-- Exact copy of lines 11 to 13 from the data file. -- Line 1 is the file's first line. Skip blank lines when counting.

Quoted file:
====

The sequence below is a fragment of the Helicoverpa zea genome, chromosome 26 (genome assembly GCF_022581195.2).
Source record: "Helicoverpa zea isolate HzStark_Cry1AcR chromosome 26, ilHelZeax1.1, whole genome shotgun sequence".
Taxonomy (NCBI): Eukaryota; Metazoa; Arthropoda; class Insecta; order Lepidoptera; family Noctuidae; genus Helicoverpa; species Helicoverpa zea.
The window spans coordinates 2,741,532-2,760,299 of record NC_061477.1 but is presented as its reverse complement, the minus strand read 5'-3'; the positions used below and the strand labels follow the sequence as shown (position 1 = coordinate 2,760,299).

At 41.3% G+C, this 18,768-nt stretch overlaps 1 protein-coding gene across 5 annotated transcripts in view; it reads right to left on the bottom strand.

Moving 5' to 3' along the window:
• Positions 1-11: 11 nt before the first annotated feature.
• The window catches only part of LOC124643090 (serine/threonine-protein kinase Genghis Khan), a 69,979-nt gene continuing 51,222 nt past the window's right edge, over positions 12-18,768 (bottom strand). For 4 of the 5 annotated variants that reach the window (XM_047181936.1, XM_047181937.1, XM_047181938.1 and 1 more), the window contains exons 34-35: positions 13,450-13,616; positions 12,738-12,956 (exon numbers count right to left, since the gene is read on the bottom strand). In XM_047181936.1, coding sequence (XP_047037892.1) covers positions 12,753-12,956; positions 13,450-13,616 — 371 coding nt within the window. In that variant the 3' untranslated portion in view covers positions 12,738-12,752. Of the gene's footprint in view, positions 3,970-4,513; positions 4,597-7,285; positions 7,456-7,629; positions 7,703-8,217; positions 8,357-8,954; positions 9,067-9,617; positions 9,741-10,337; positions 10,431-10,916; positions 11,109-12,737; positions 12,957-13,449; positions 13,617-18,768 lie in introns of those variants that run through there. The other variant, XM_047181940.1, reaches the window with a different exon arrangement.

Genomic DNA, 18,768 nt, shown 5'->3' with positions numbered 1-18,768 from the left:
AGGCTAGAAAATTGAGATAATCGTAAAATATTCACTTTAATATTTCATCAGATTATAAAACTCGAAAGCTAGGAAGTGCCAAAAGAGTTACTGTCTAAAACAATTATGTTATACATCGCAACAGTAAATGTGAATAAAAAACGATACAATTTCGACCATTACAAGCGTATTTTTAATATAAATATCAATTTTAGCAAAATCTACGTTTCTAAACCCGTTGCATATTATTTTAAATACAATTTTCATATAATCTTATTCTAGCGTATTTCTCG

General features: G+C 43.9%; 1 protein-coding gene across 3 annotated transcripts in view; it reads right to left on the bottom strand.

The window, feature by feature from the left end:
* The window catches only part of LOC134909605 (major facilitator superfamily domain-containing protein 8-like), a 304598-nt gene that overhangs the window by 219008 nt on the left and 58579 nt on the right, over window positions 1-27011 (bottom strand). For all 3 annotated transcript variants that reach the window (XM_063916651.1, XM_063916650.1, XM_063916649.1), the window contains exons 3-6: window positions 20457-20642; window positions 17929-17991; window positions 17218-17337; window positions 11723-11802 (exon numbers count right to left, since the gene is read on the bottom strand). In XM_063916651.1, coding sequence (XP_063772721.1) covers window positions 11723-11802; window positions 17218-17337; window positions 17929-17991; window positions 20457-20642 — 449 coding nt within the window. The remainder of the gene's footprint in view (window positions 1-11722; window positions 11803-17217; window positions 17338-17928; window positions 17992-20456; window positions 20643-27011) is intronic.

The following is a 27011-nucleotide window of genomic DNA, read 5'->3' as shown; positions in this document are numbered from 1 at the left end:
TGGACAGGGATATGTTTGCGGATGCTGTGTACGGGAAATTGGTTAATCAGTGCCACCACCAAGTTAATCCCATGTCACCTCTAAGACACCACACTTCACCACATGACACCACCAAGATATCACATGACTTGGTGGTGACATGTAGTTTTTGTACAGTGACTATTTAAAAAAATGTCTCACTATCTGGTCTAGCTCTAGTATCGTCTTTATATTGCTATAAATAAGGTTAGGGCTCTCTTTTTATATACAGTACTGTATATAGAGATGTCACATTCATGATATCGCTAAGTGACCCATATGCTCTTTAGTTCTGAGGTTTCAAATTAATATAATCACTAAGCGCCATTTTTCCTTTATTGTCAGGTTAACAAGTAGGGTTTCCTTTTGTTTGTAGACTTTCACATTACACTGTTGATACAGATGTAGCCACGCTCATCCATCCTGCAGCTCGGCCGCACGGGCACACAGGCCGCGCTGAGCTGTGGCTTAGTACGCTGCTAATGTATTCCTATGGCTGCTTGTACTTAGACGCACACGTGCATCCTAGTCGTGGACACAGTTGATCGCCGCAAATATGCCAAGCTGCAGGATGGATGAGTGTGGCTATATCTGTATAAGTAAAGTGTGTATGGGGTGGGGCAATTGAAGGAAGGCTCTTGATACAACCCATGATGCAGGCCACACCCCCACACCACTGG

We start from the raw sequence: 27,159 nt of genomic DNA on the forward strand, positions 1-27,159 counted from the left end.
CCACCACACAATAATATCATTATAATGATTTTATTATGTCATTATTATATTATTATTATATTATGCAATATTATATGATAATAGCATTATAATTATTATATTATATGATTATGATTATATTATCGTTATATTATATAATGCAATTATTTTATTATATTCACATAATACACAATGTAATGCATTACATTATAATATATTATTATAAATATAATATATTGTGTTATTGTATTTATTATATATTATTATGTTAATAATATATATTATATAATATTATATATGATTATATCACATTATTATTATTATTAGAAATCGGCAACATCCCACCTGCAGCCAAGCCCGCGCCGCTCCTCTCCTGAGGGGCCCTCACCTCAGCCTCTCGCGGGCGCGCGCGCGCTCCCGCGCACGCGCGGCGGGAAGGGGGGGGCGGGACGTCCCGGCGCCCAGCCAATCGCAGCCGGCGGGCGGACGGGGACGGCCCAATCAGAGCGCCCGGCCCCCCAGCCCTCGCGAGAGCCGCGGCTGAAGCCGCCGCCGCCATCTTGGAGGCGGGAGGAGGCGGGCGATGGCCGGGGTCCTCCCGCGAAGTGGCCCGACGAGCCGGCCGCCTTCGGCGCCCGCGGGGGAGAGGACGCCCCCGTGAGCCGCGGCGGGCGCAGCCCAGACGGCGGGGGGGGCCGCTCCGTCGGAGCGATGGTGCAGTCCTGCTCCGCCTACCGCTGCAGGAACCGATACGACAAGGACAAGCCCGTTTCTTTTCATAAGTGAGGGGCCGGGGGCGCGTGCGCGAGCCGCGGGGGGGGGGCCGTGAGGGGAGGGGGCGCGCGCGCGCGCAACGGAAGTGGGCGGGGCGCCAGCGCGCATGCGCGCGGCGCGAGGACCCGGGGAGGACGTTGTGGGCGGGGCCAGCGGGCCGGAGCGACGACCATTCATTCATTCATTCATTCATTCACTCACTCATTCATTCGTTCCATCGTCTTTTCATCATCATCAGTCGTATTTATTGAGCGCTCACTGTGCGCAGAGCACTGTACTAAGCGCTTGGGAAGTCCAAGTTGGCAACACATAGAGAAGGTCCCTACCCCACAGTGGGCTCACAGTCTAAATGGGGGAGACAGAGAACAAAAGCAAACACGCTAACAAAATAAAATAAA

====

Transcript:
General features: G+C 43.9%; 1 protein-coding gene across 3 annotated transcripts in view; it reads right to left on the bottom strand.

The window, feature by feature from the left end:
* The window catches only part of LOC134909605 (major facilitator superfamily domain-containing protein 8-like), a 304598-nt gene that overhangs the window by 219008 nt on the left and 58579 nt on the right, over window positions 1-27011 (bottom strand). For all 3 annotated transcript variants that reach the window (XM_063916651.1, XM_063916650.1, XM_063916649.1), the window contains exons 3-6: window positions 20457-20642; window positions 17929-17991; window positions 17218-17337; window positions 11723-11802 (exon numbers count right to left, since the gene is read on the bottom strand). In XM_063916651.1, coding sequence (XP_063772721.1) covers window positions 11723-11802; window positions 17218-17337; window positions 17929-17991; window positions 20457-20642 — 449 coding nt within the window. The remainder of the gene's footprint in view (window positions 1-11722; window positions 11803-17217; window positions 17338-17928; window positions 17992-20456; window positions 20643-27011) is intronic.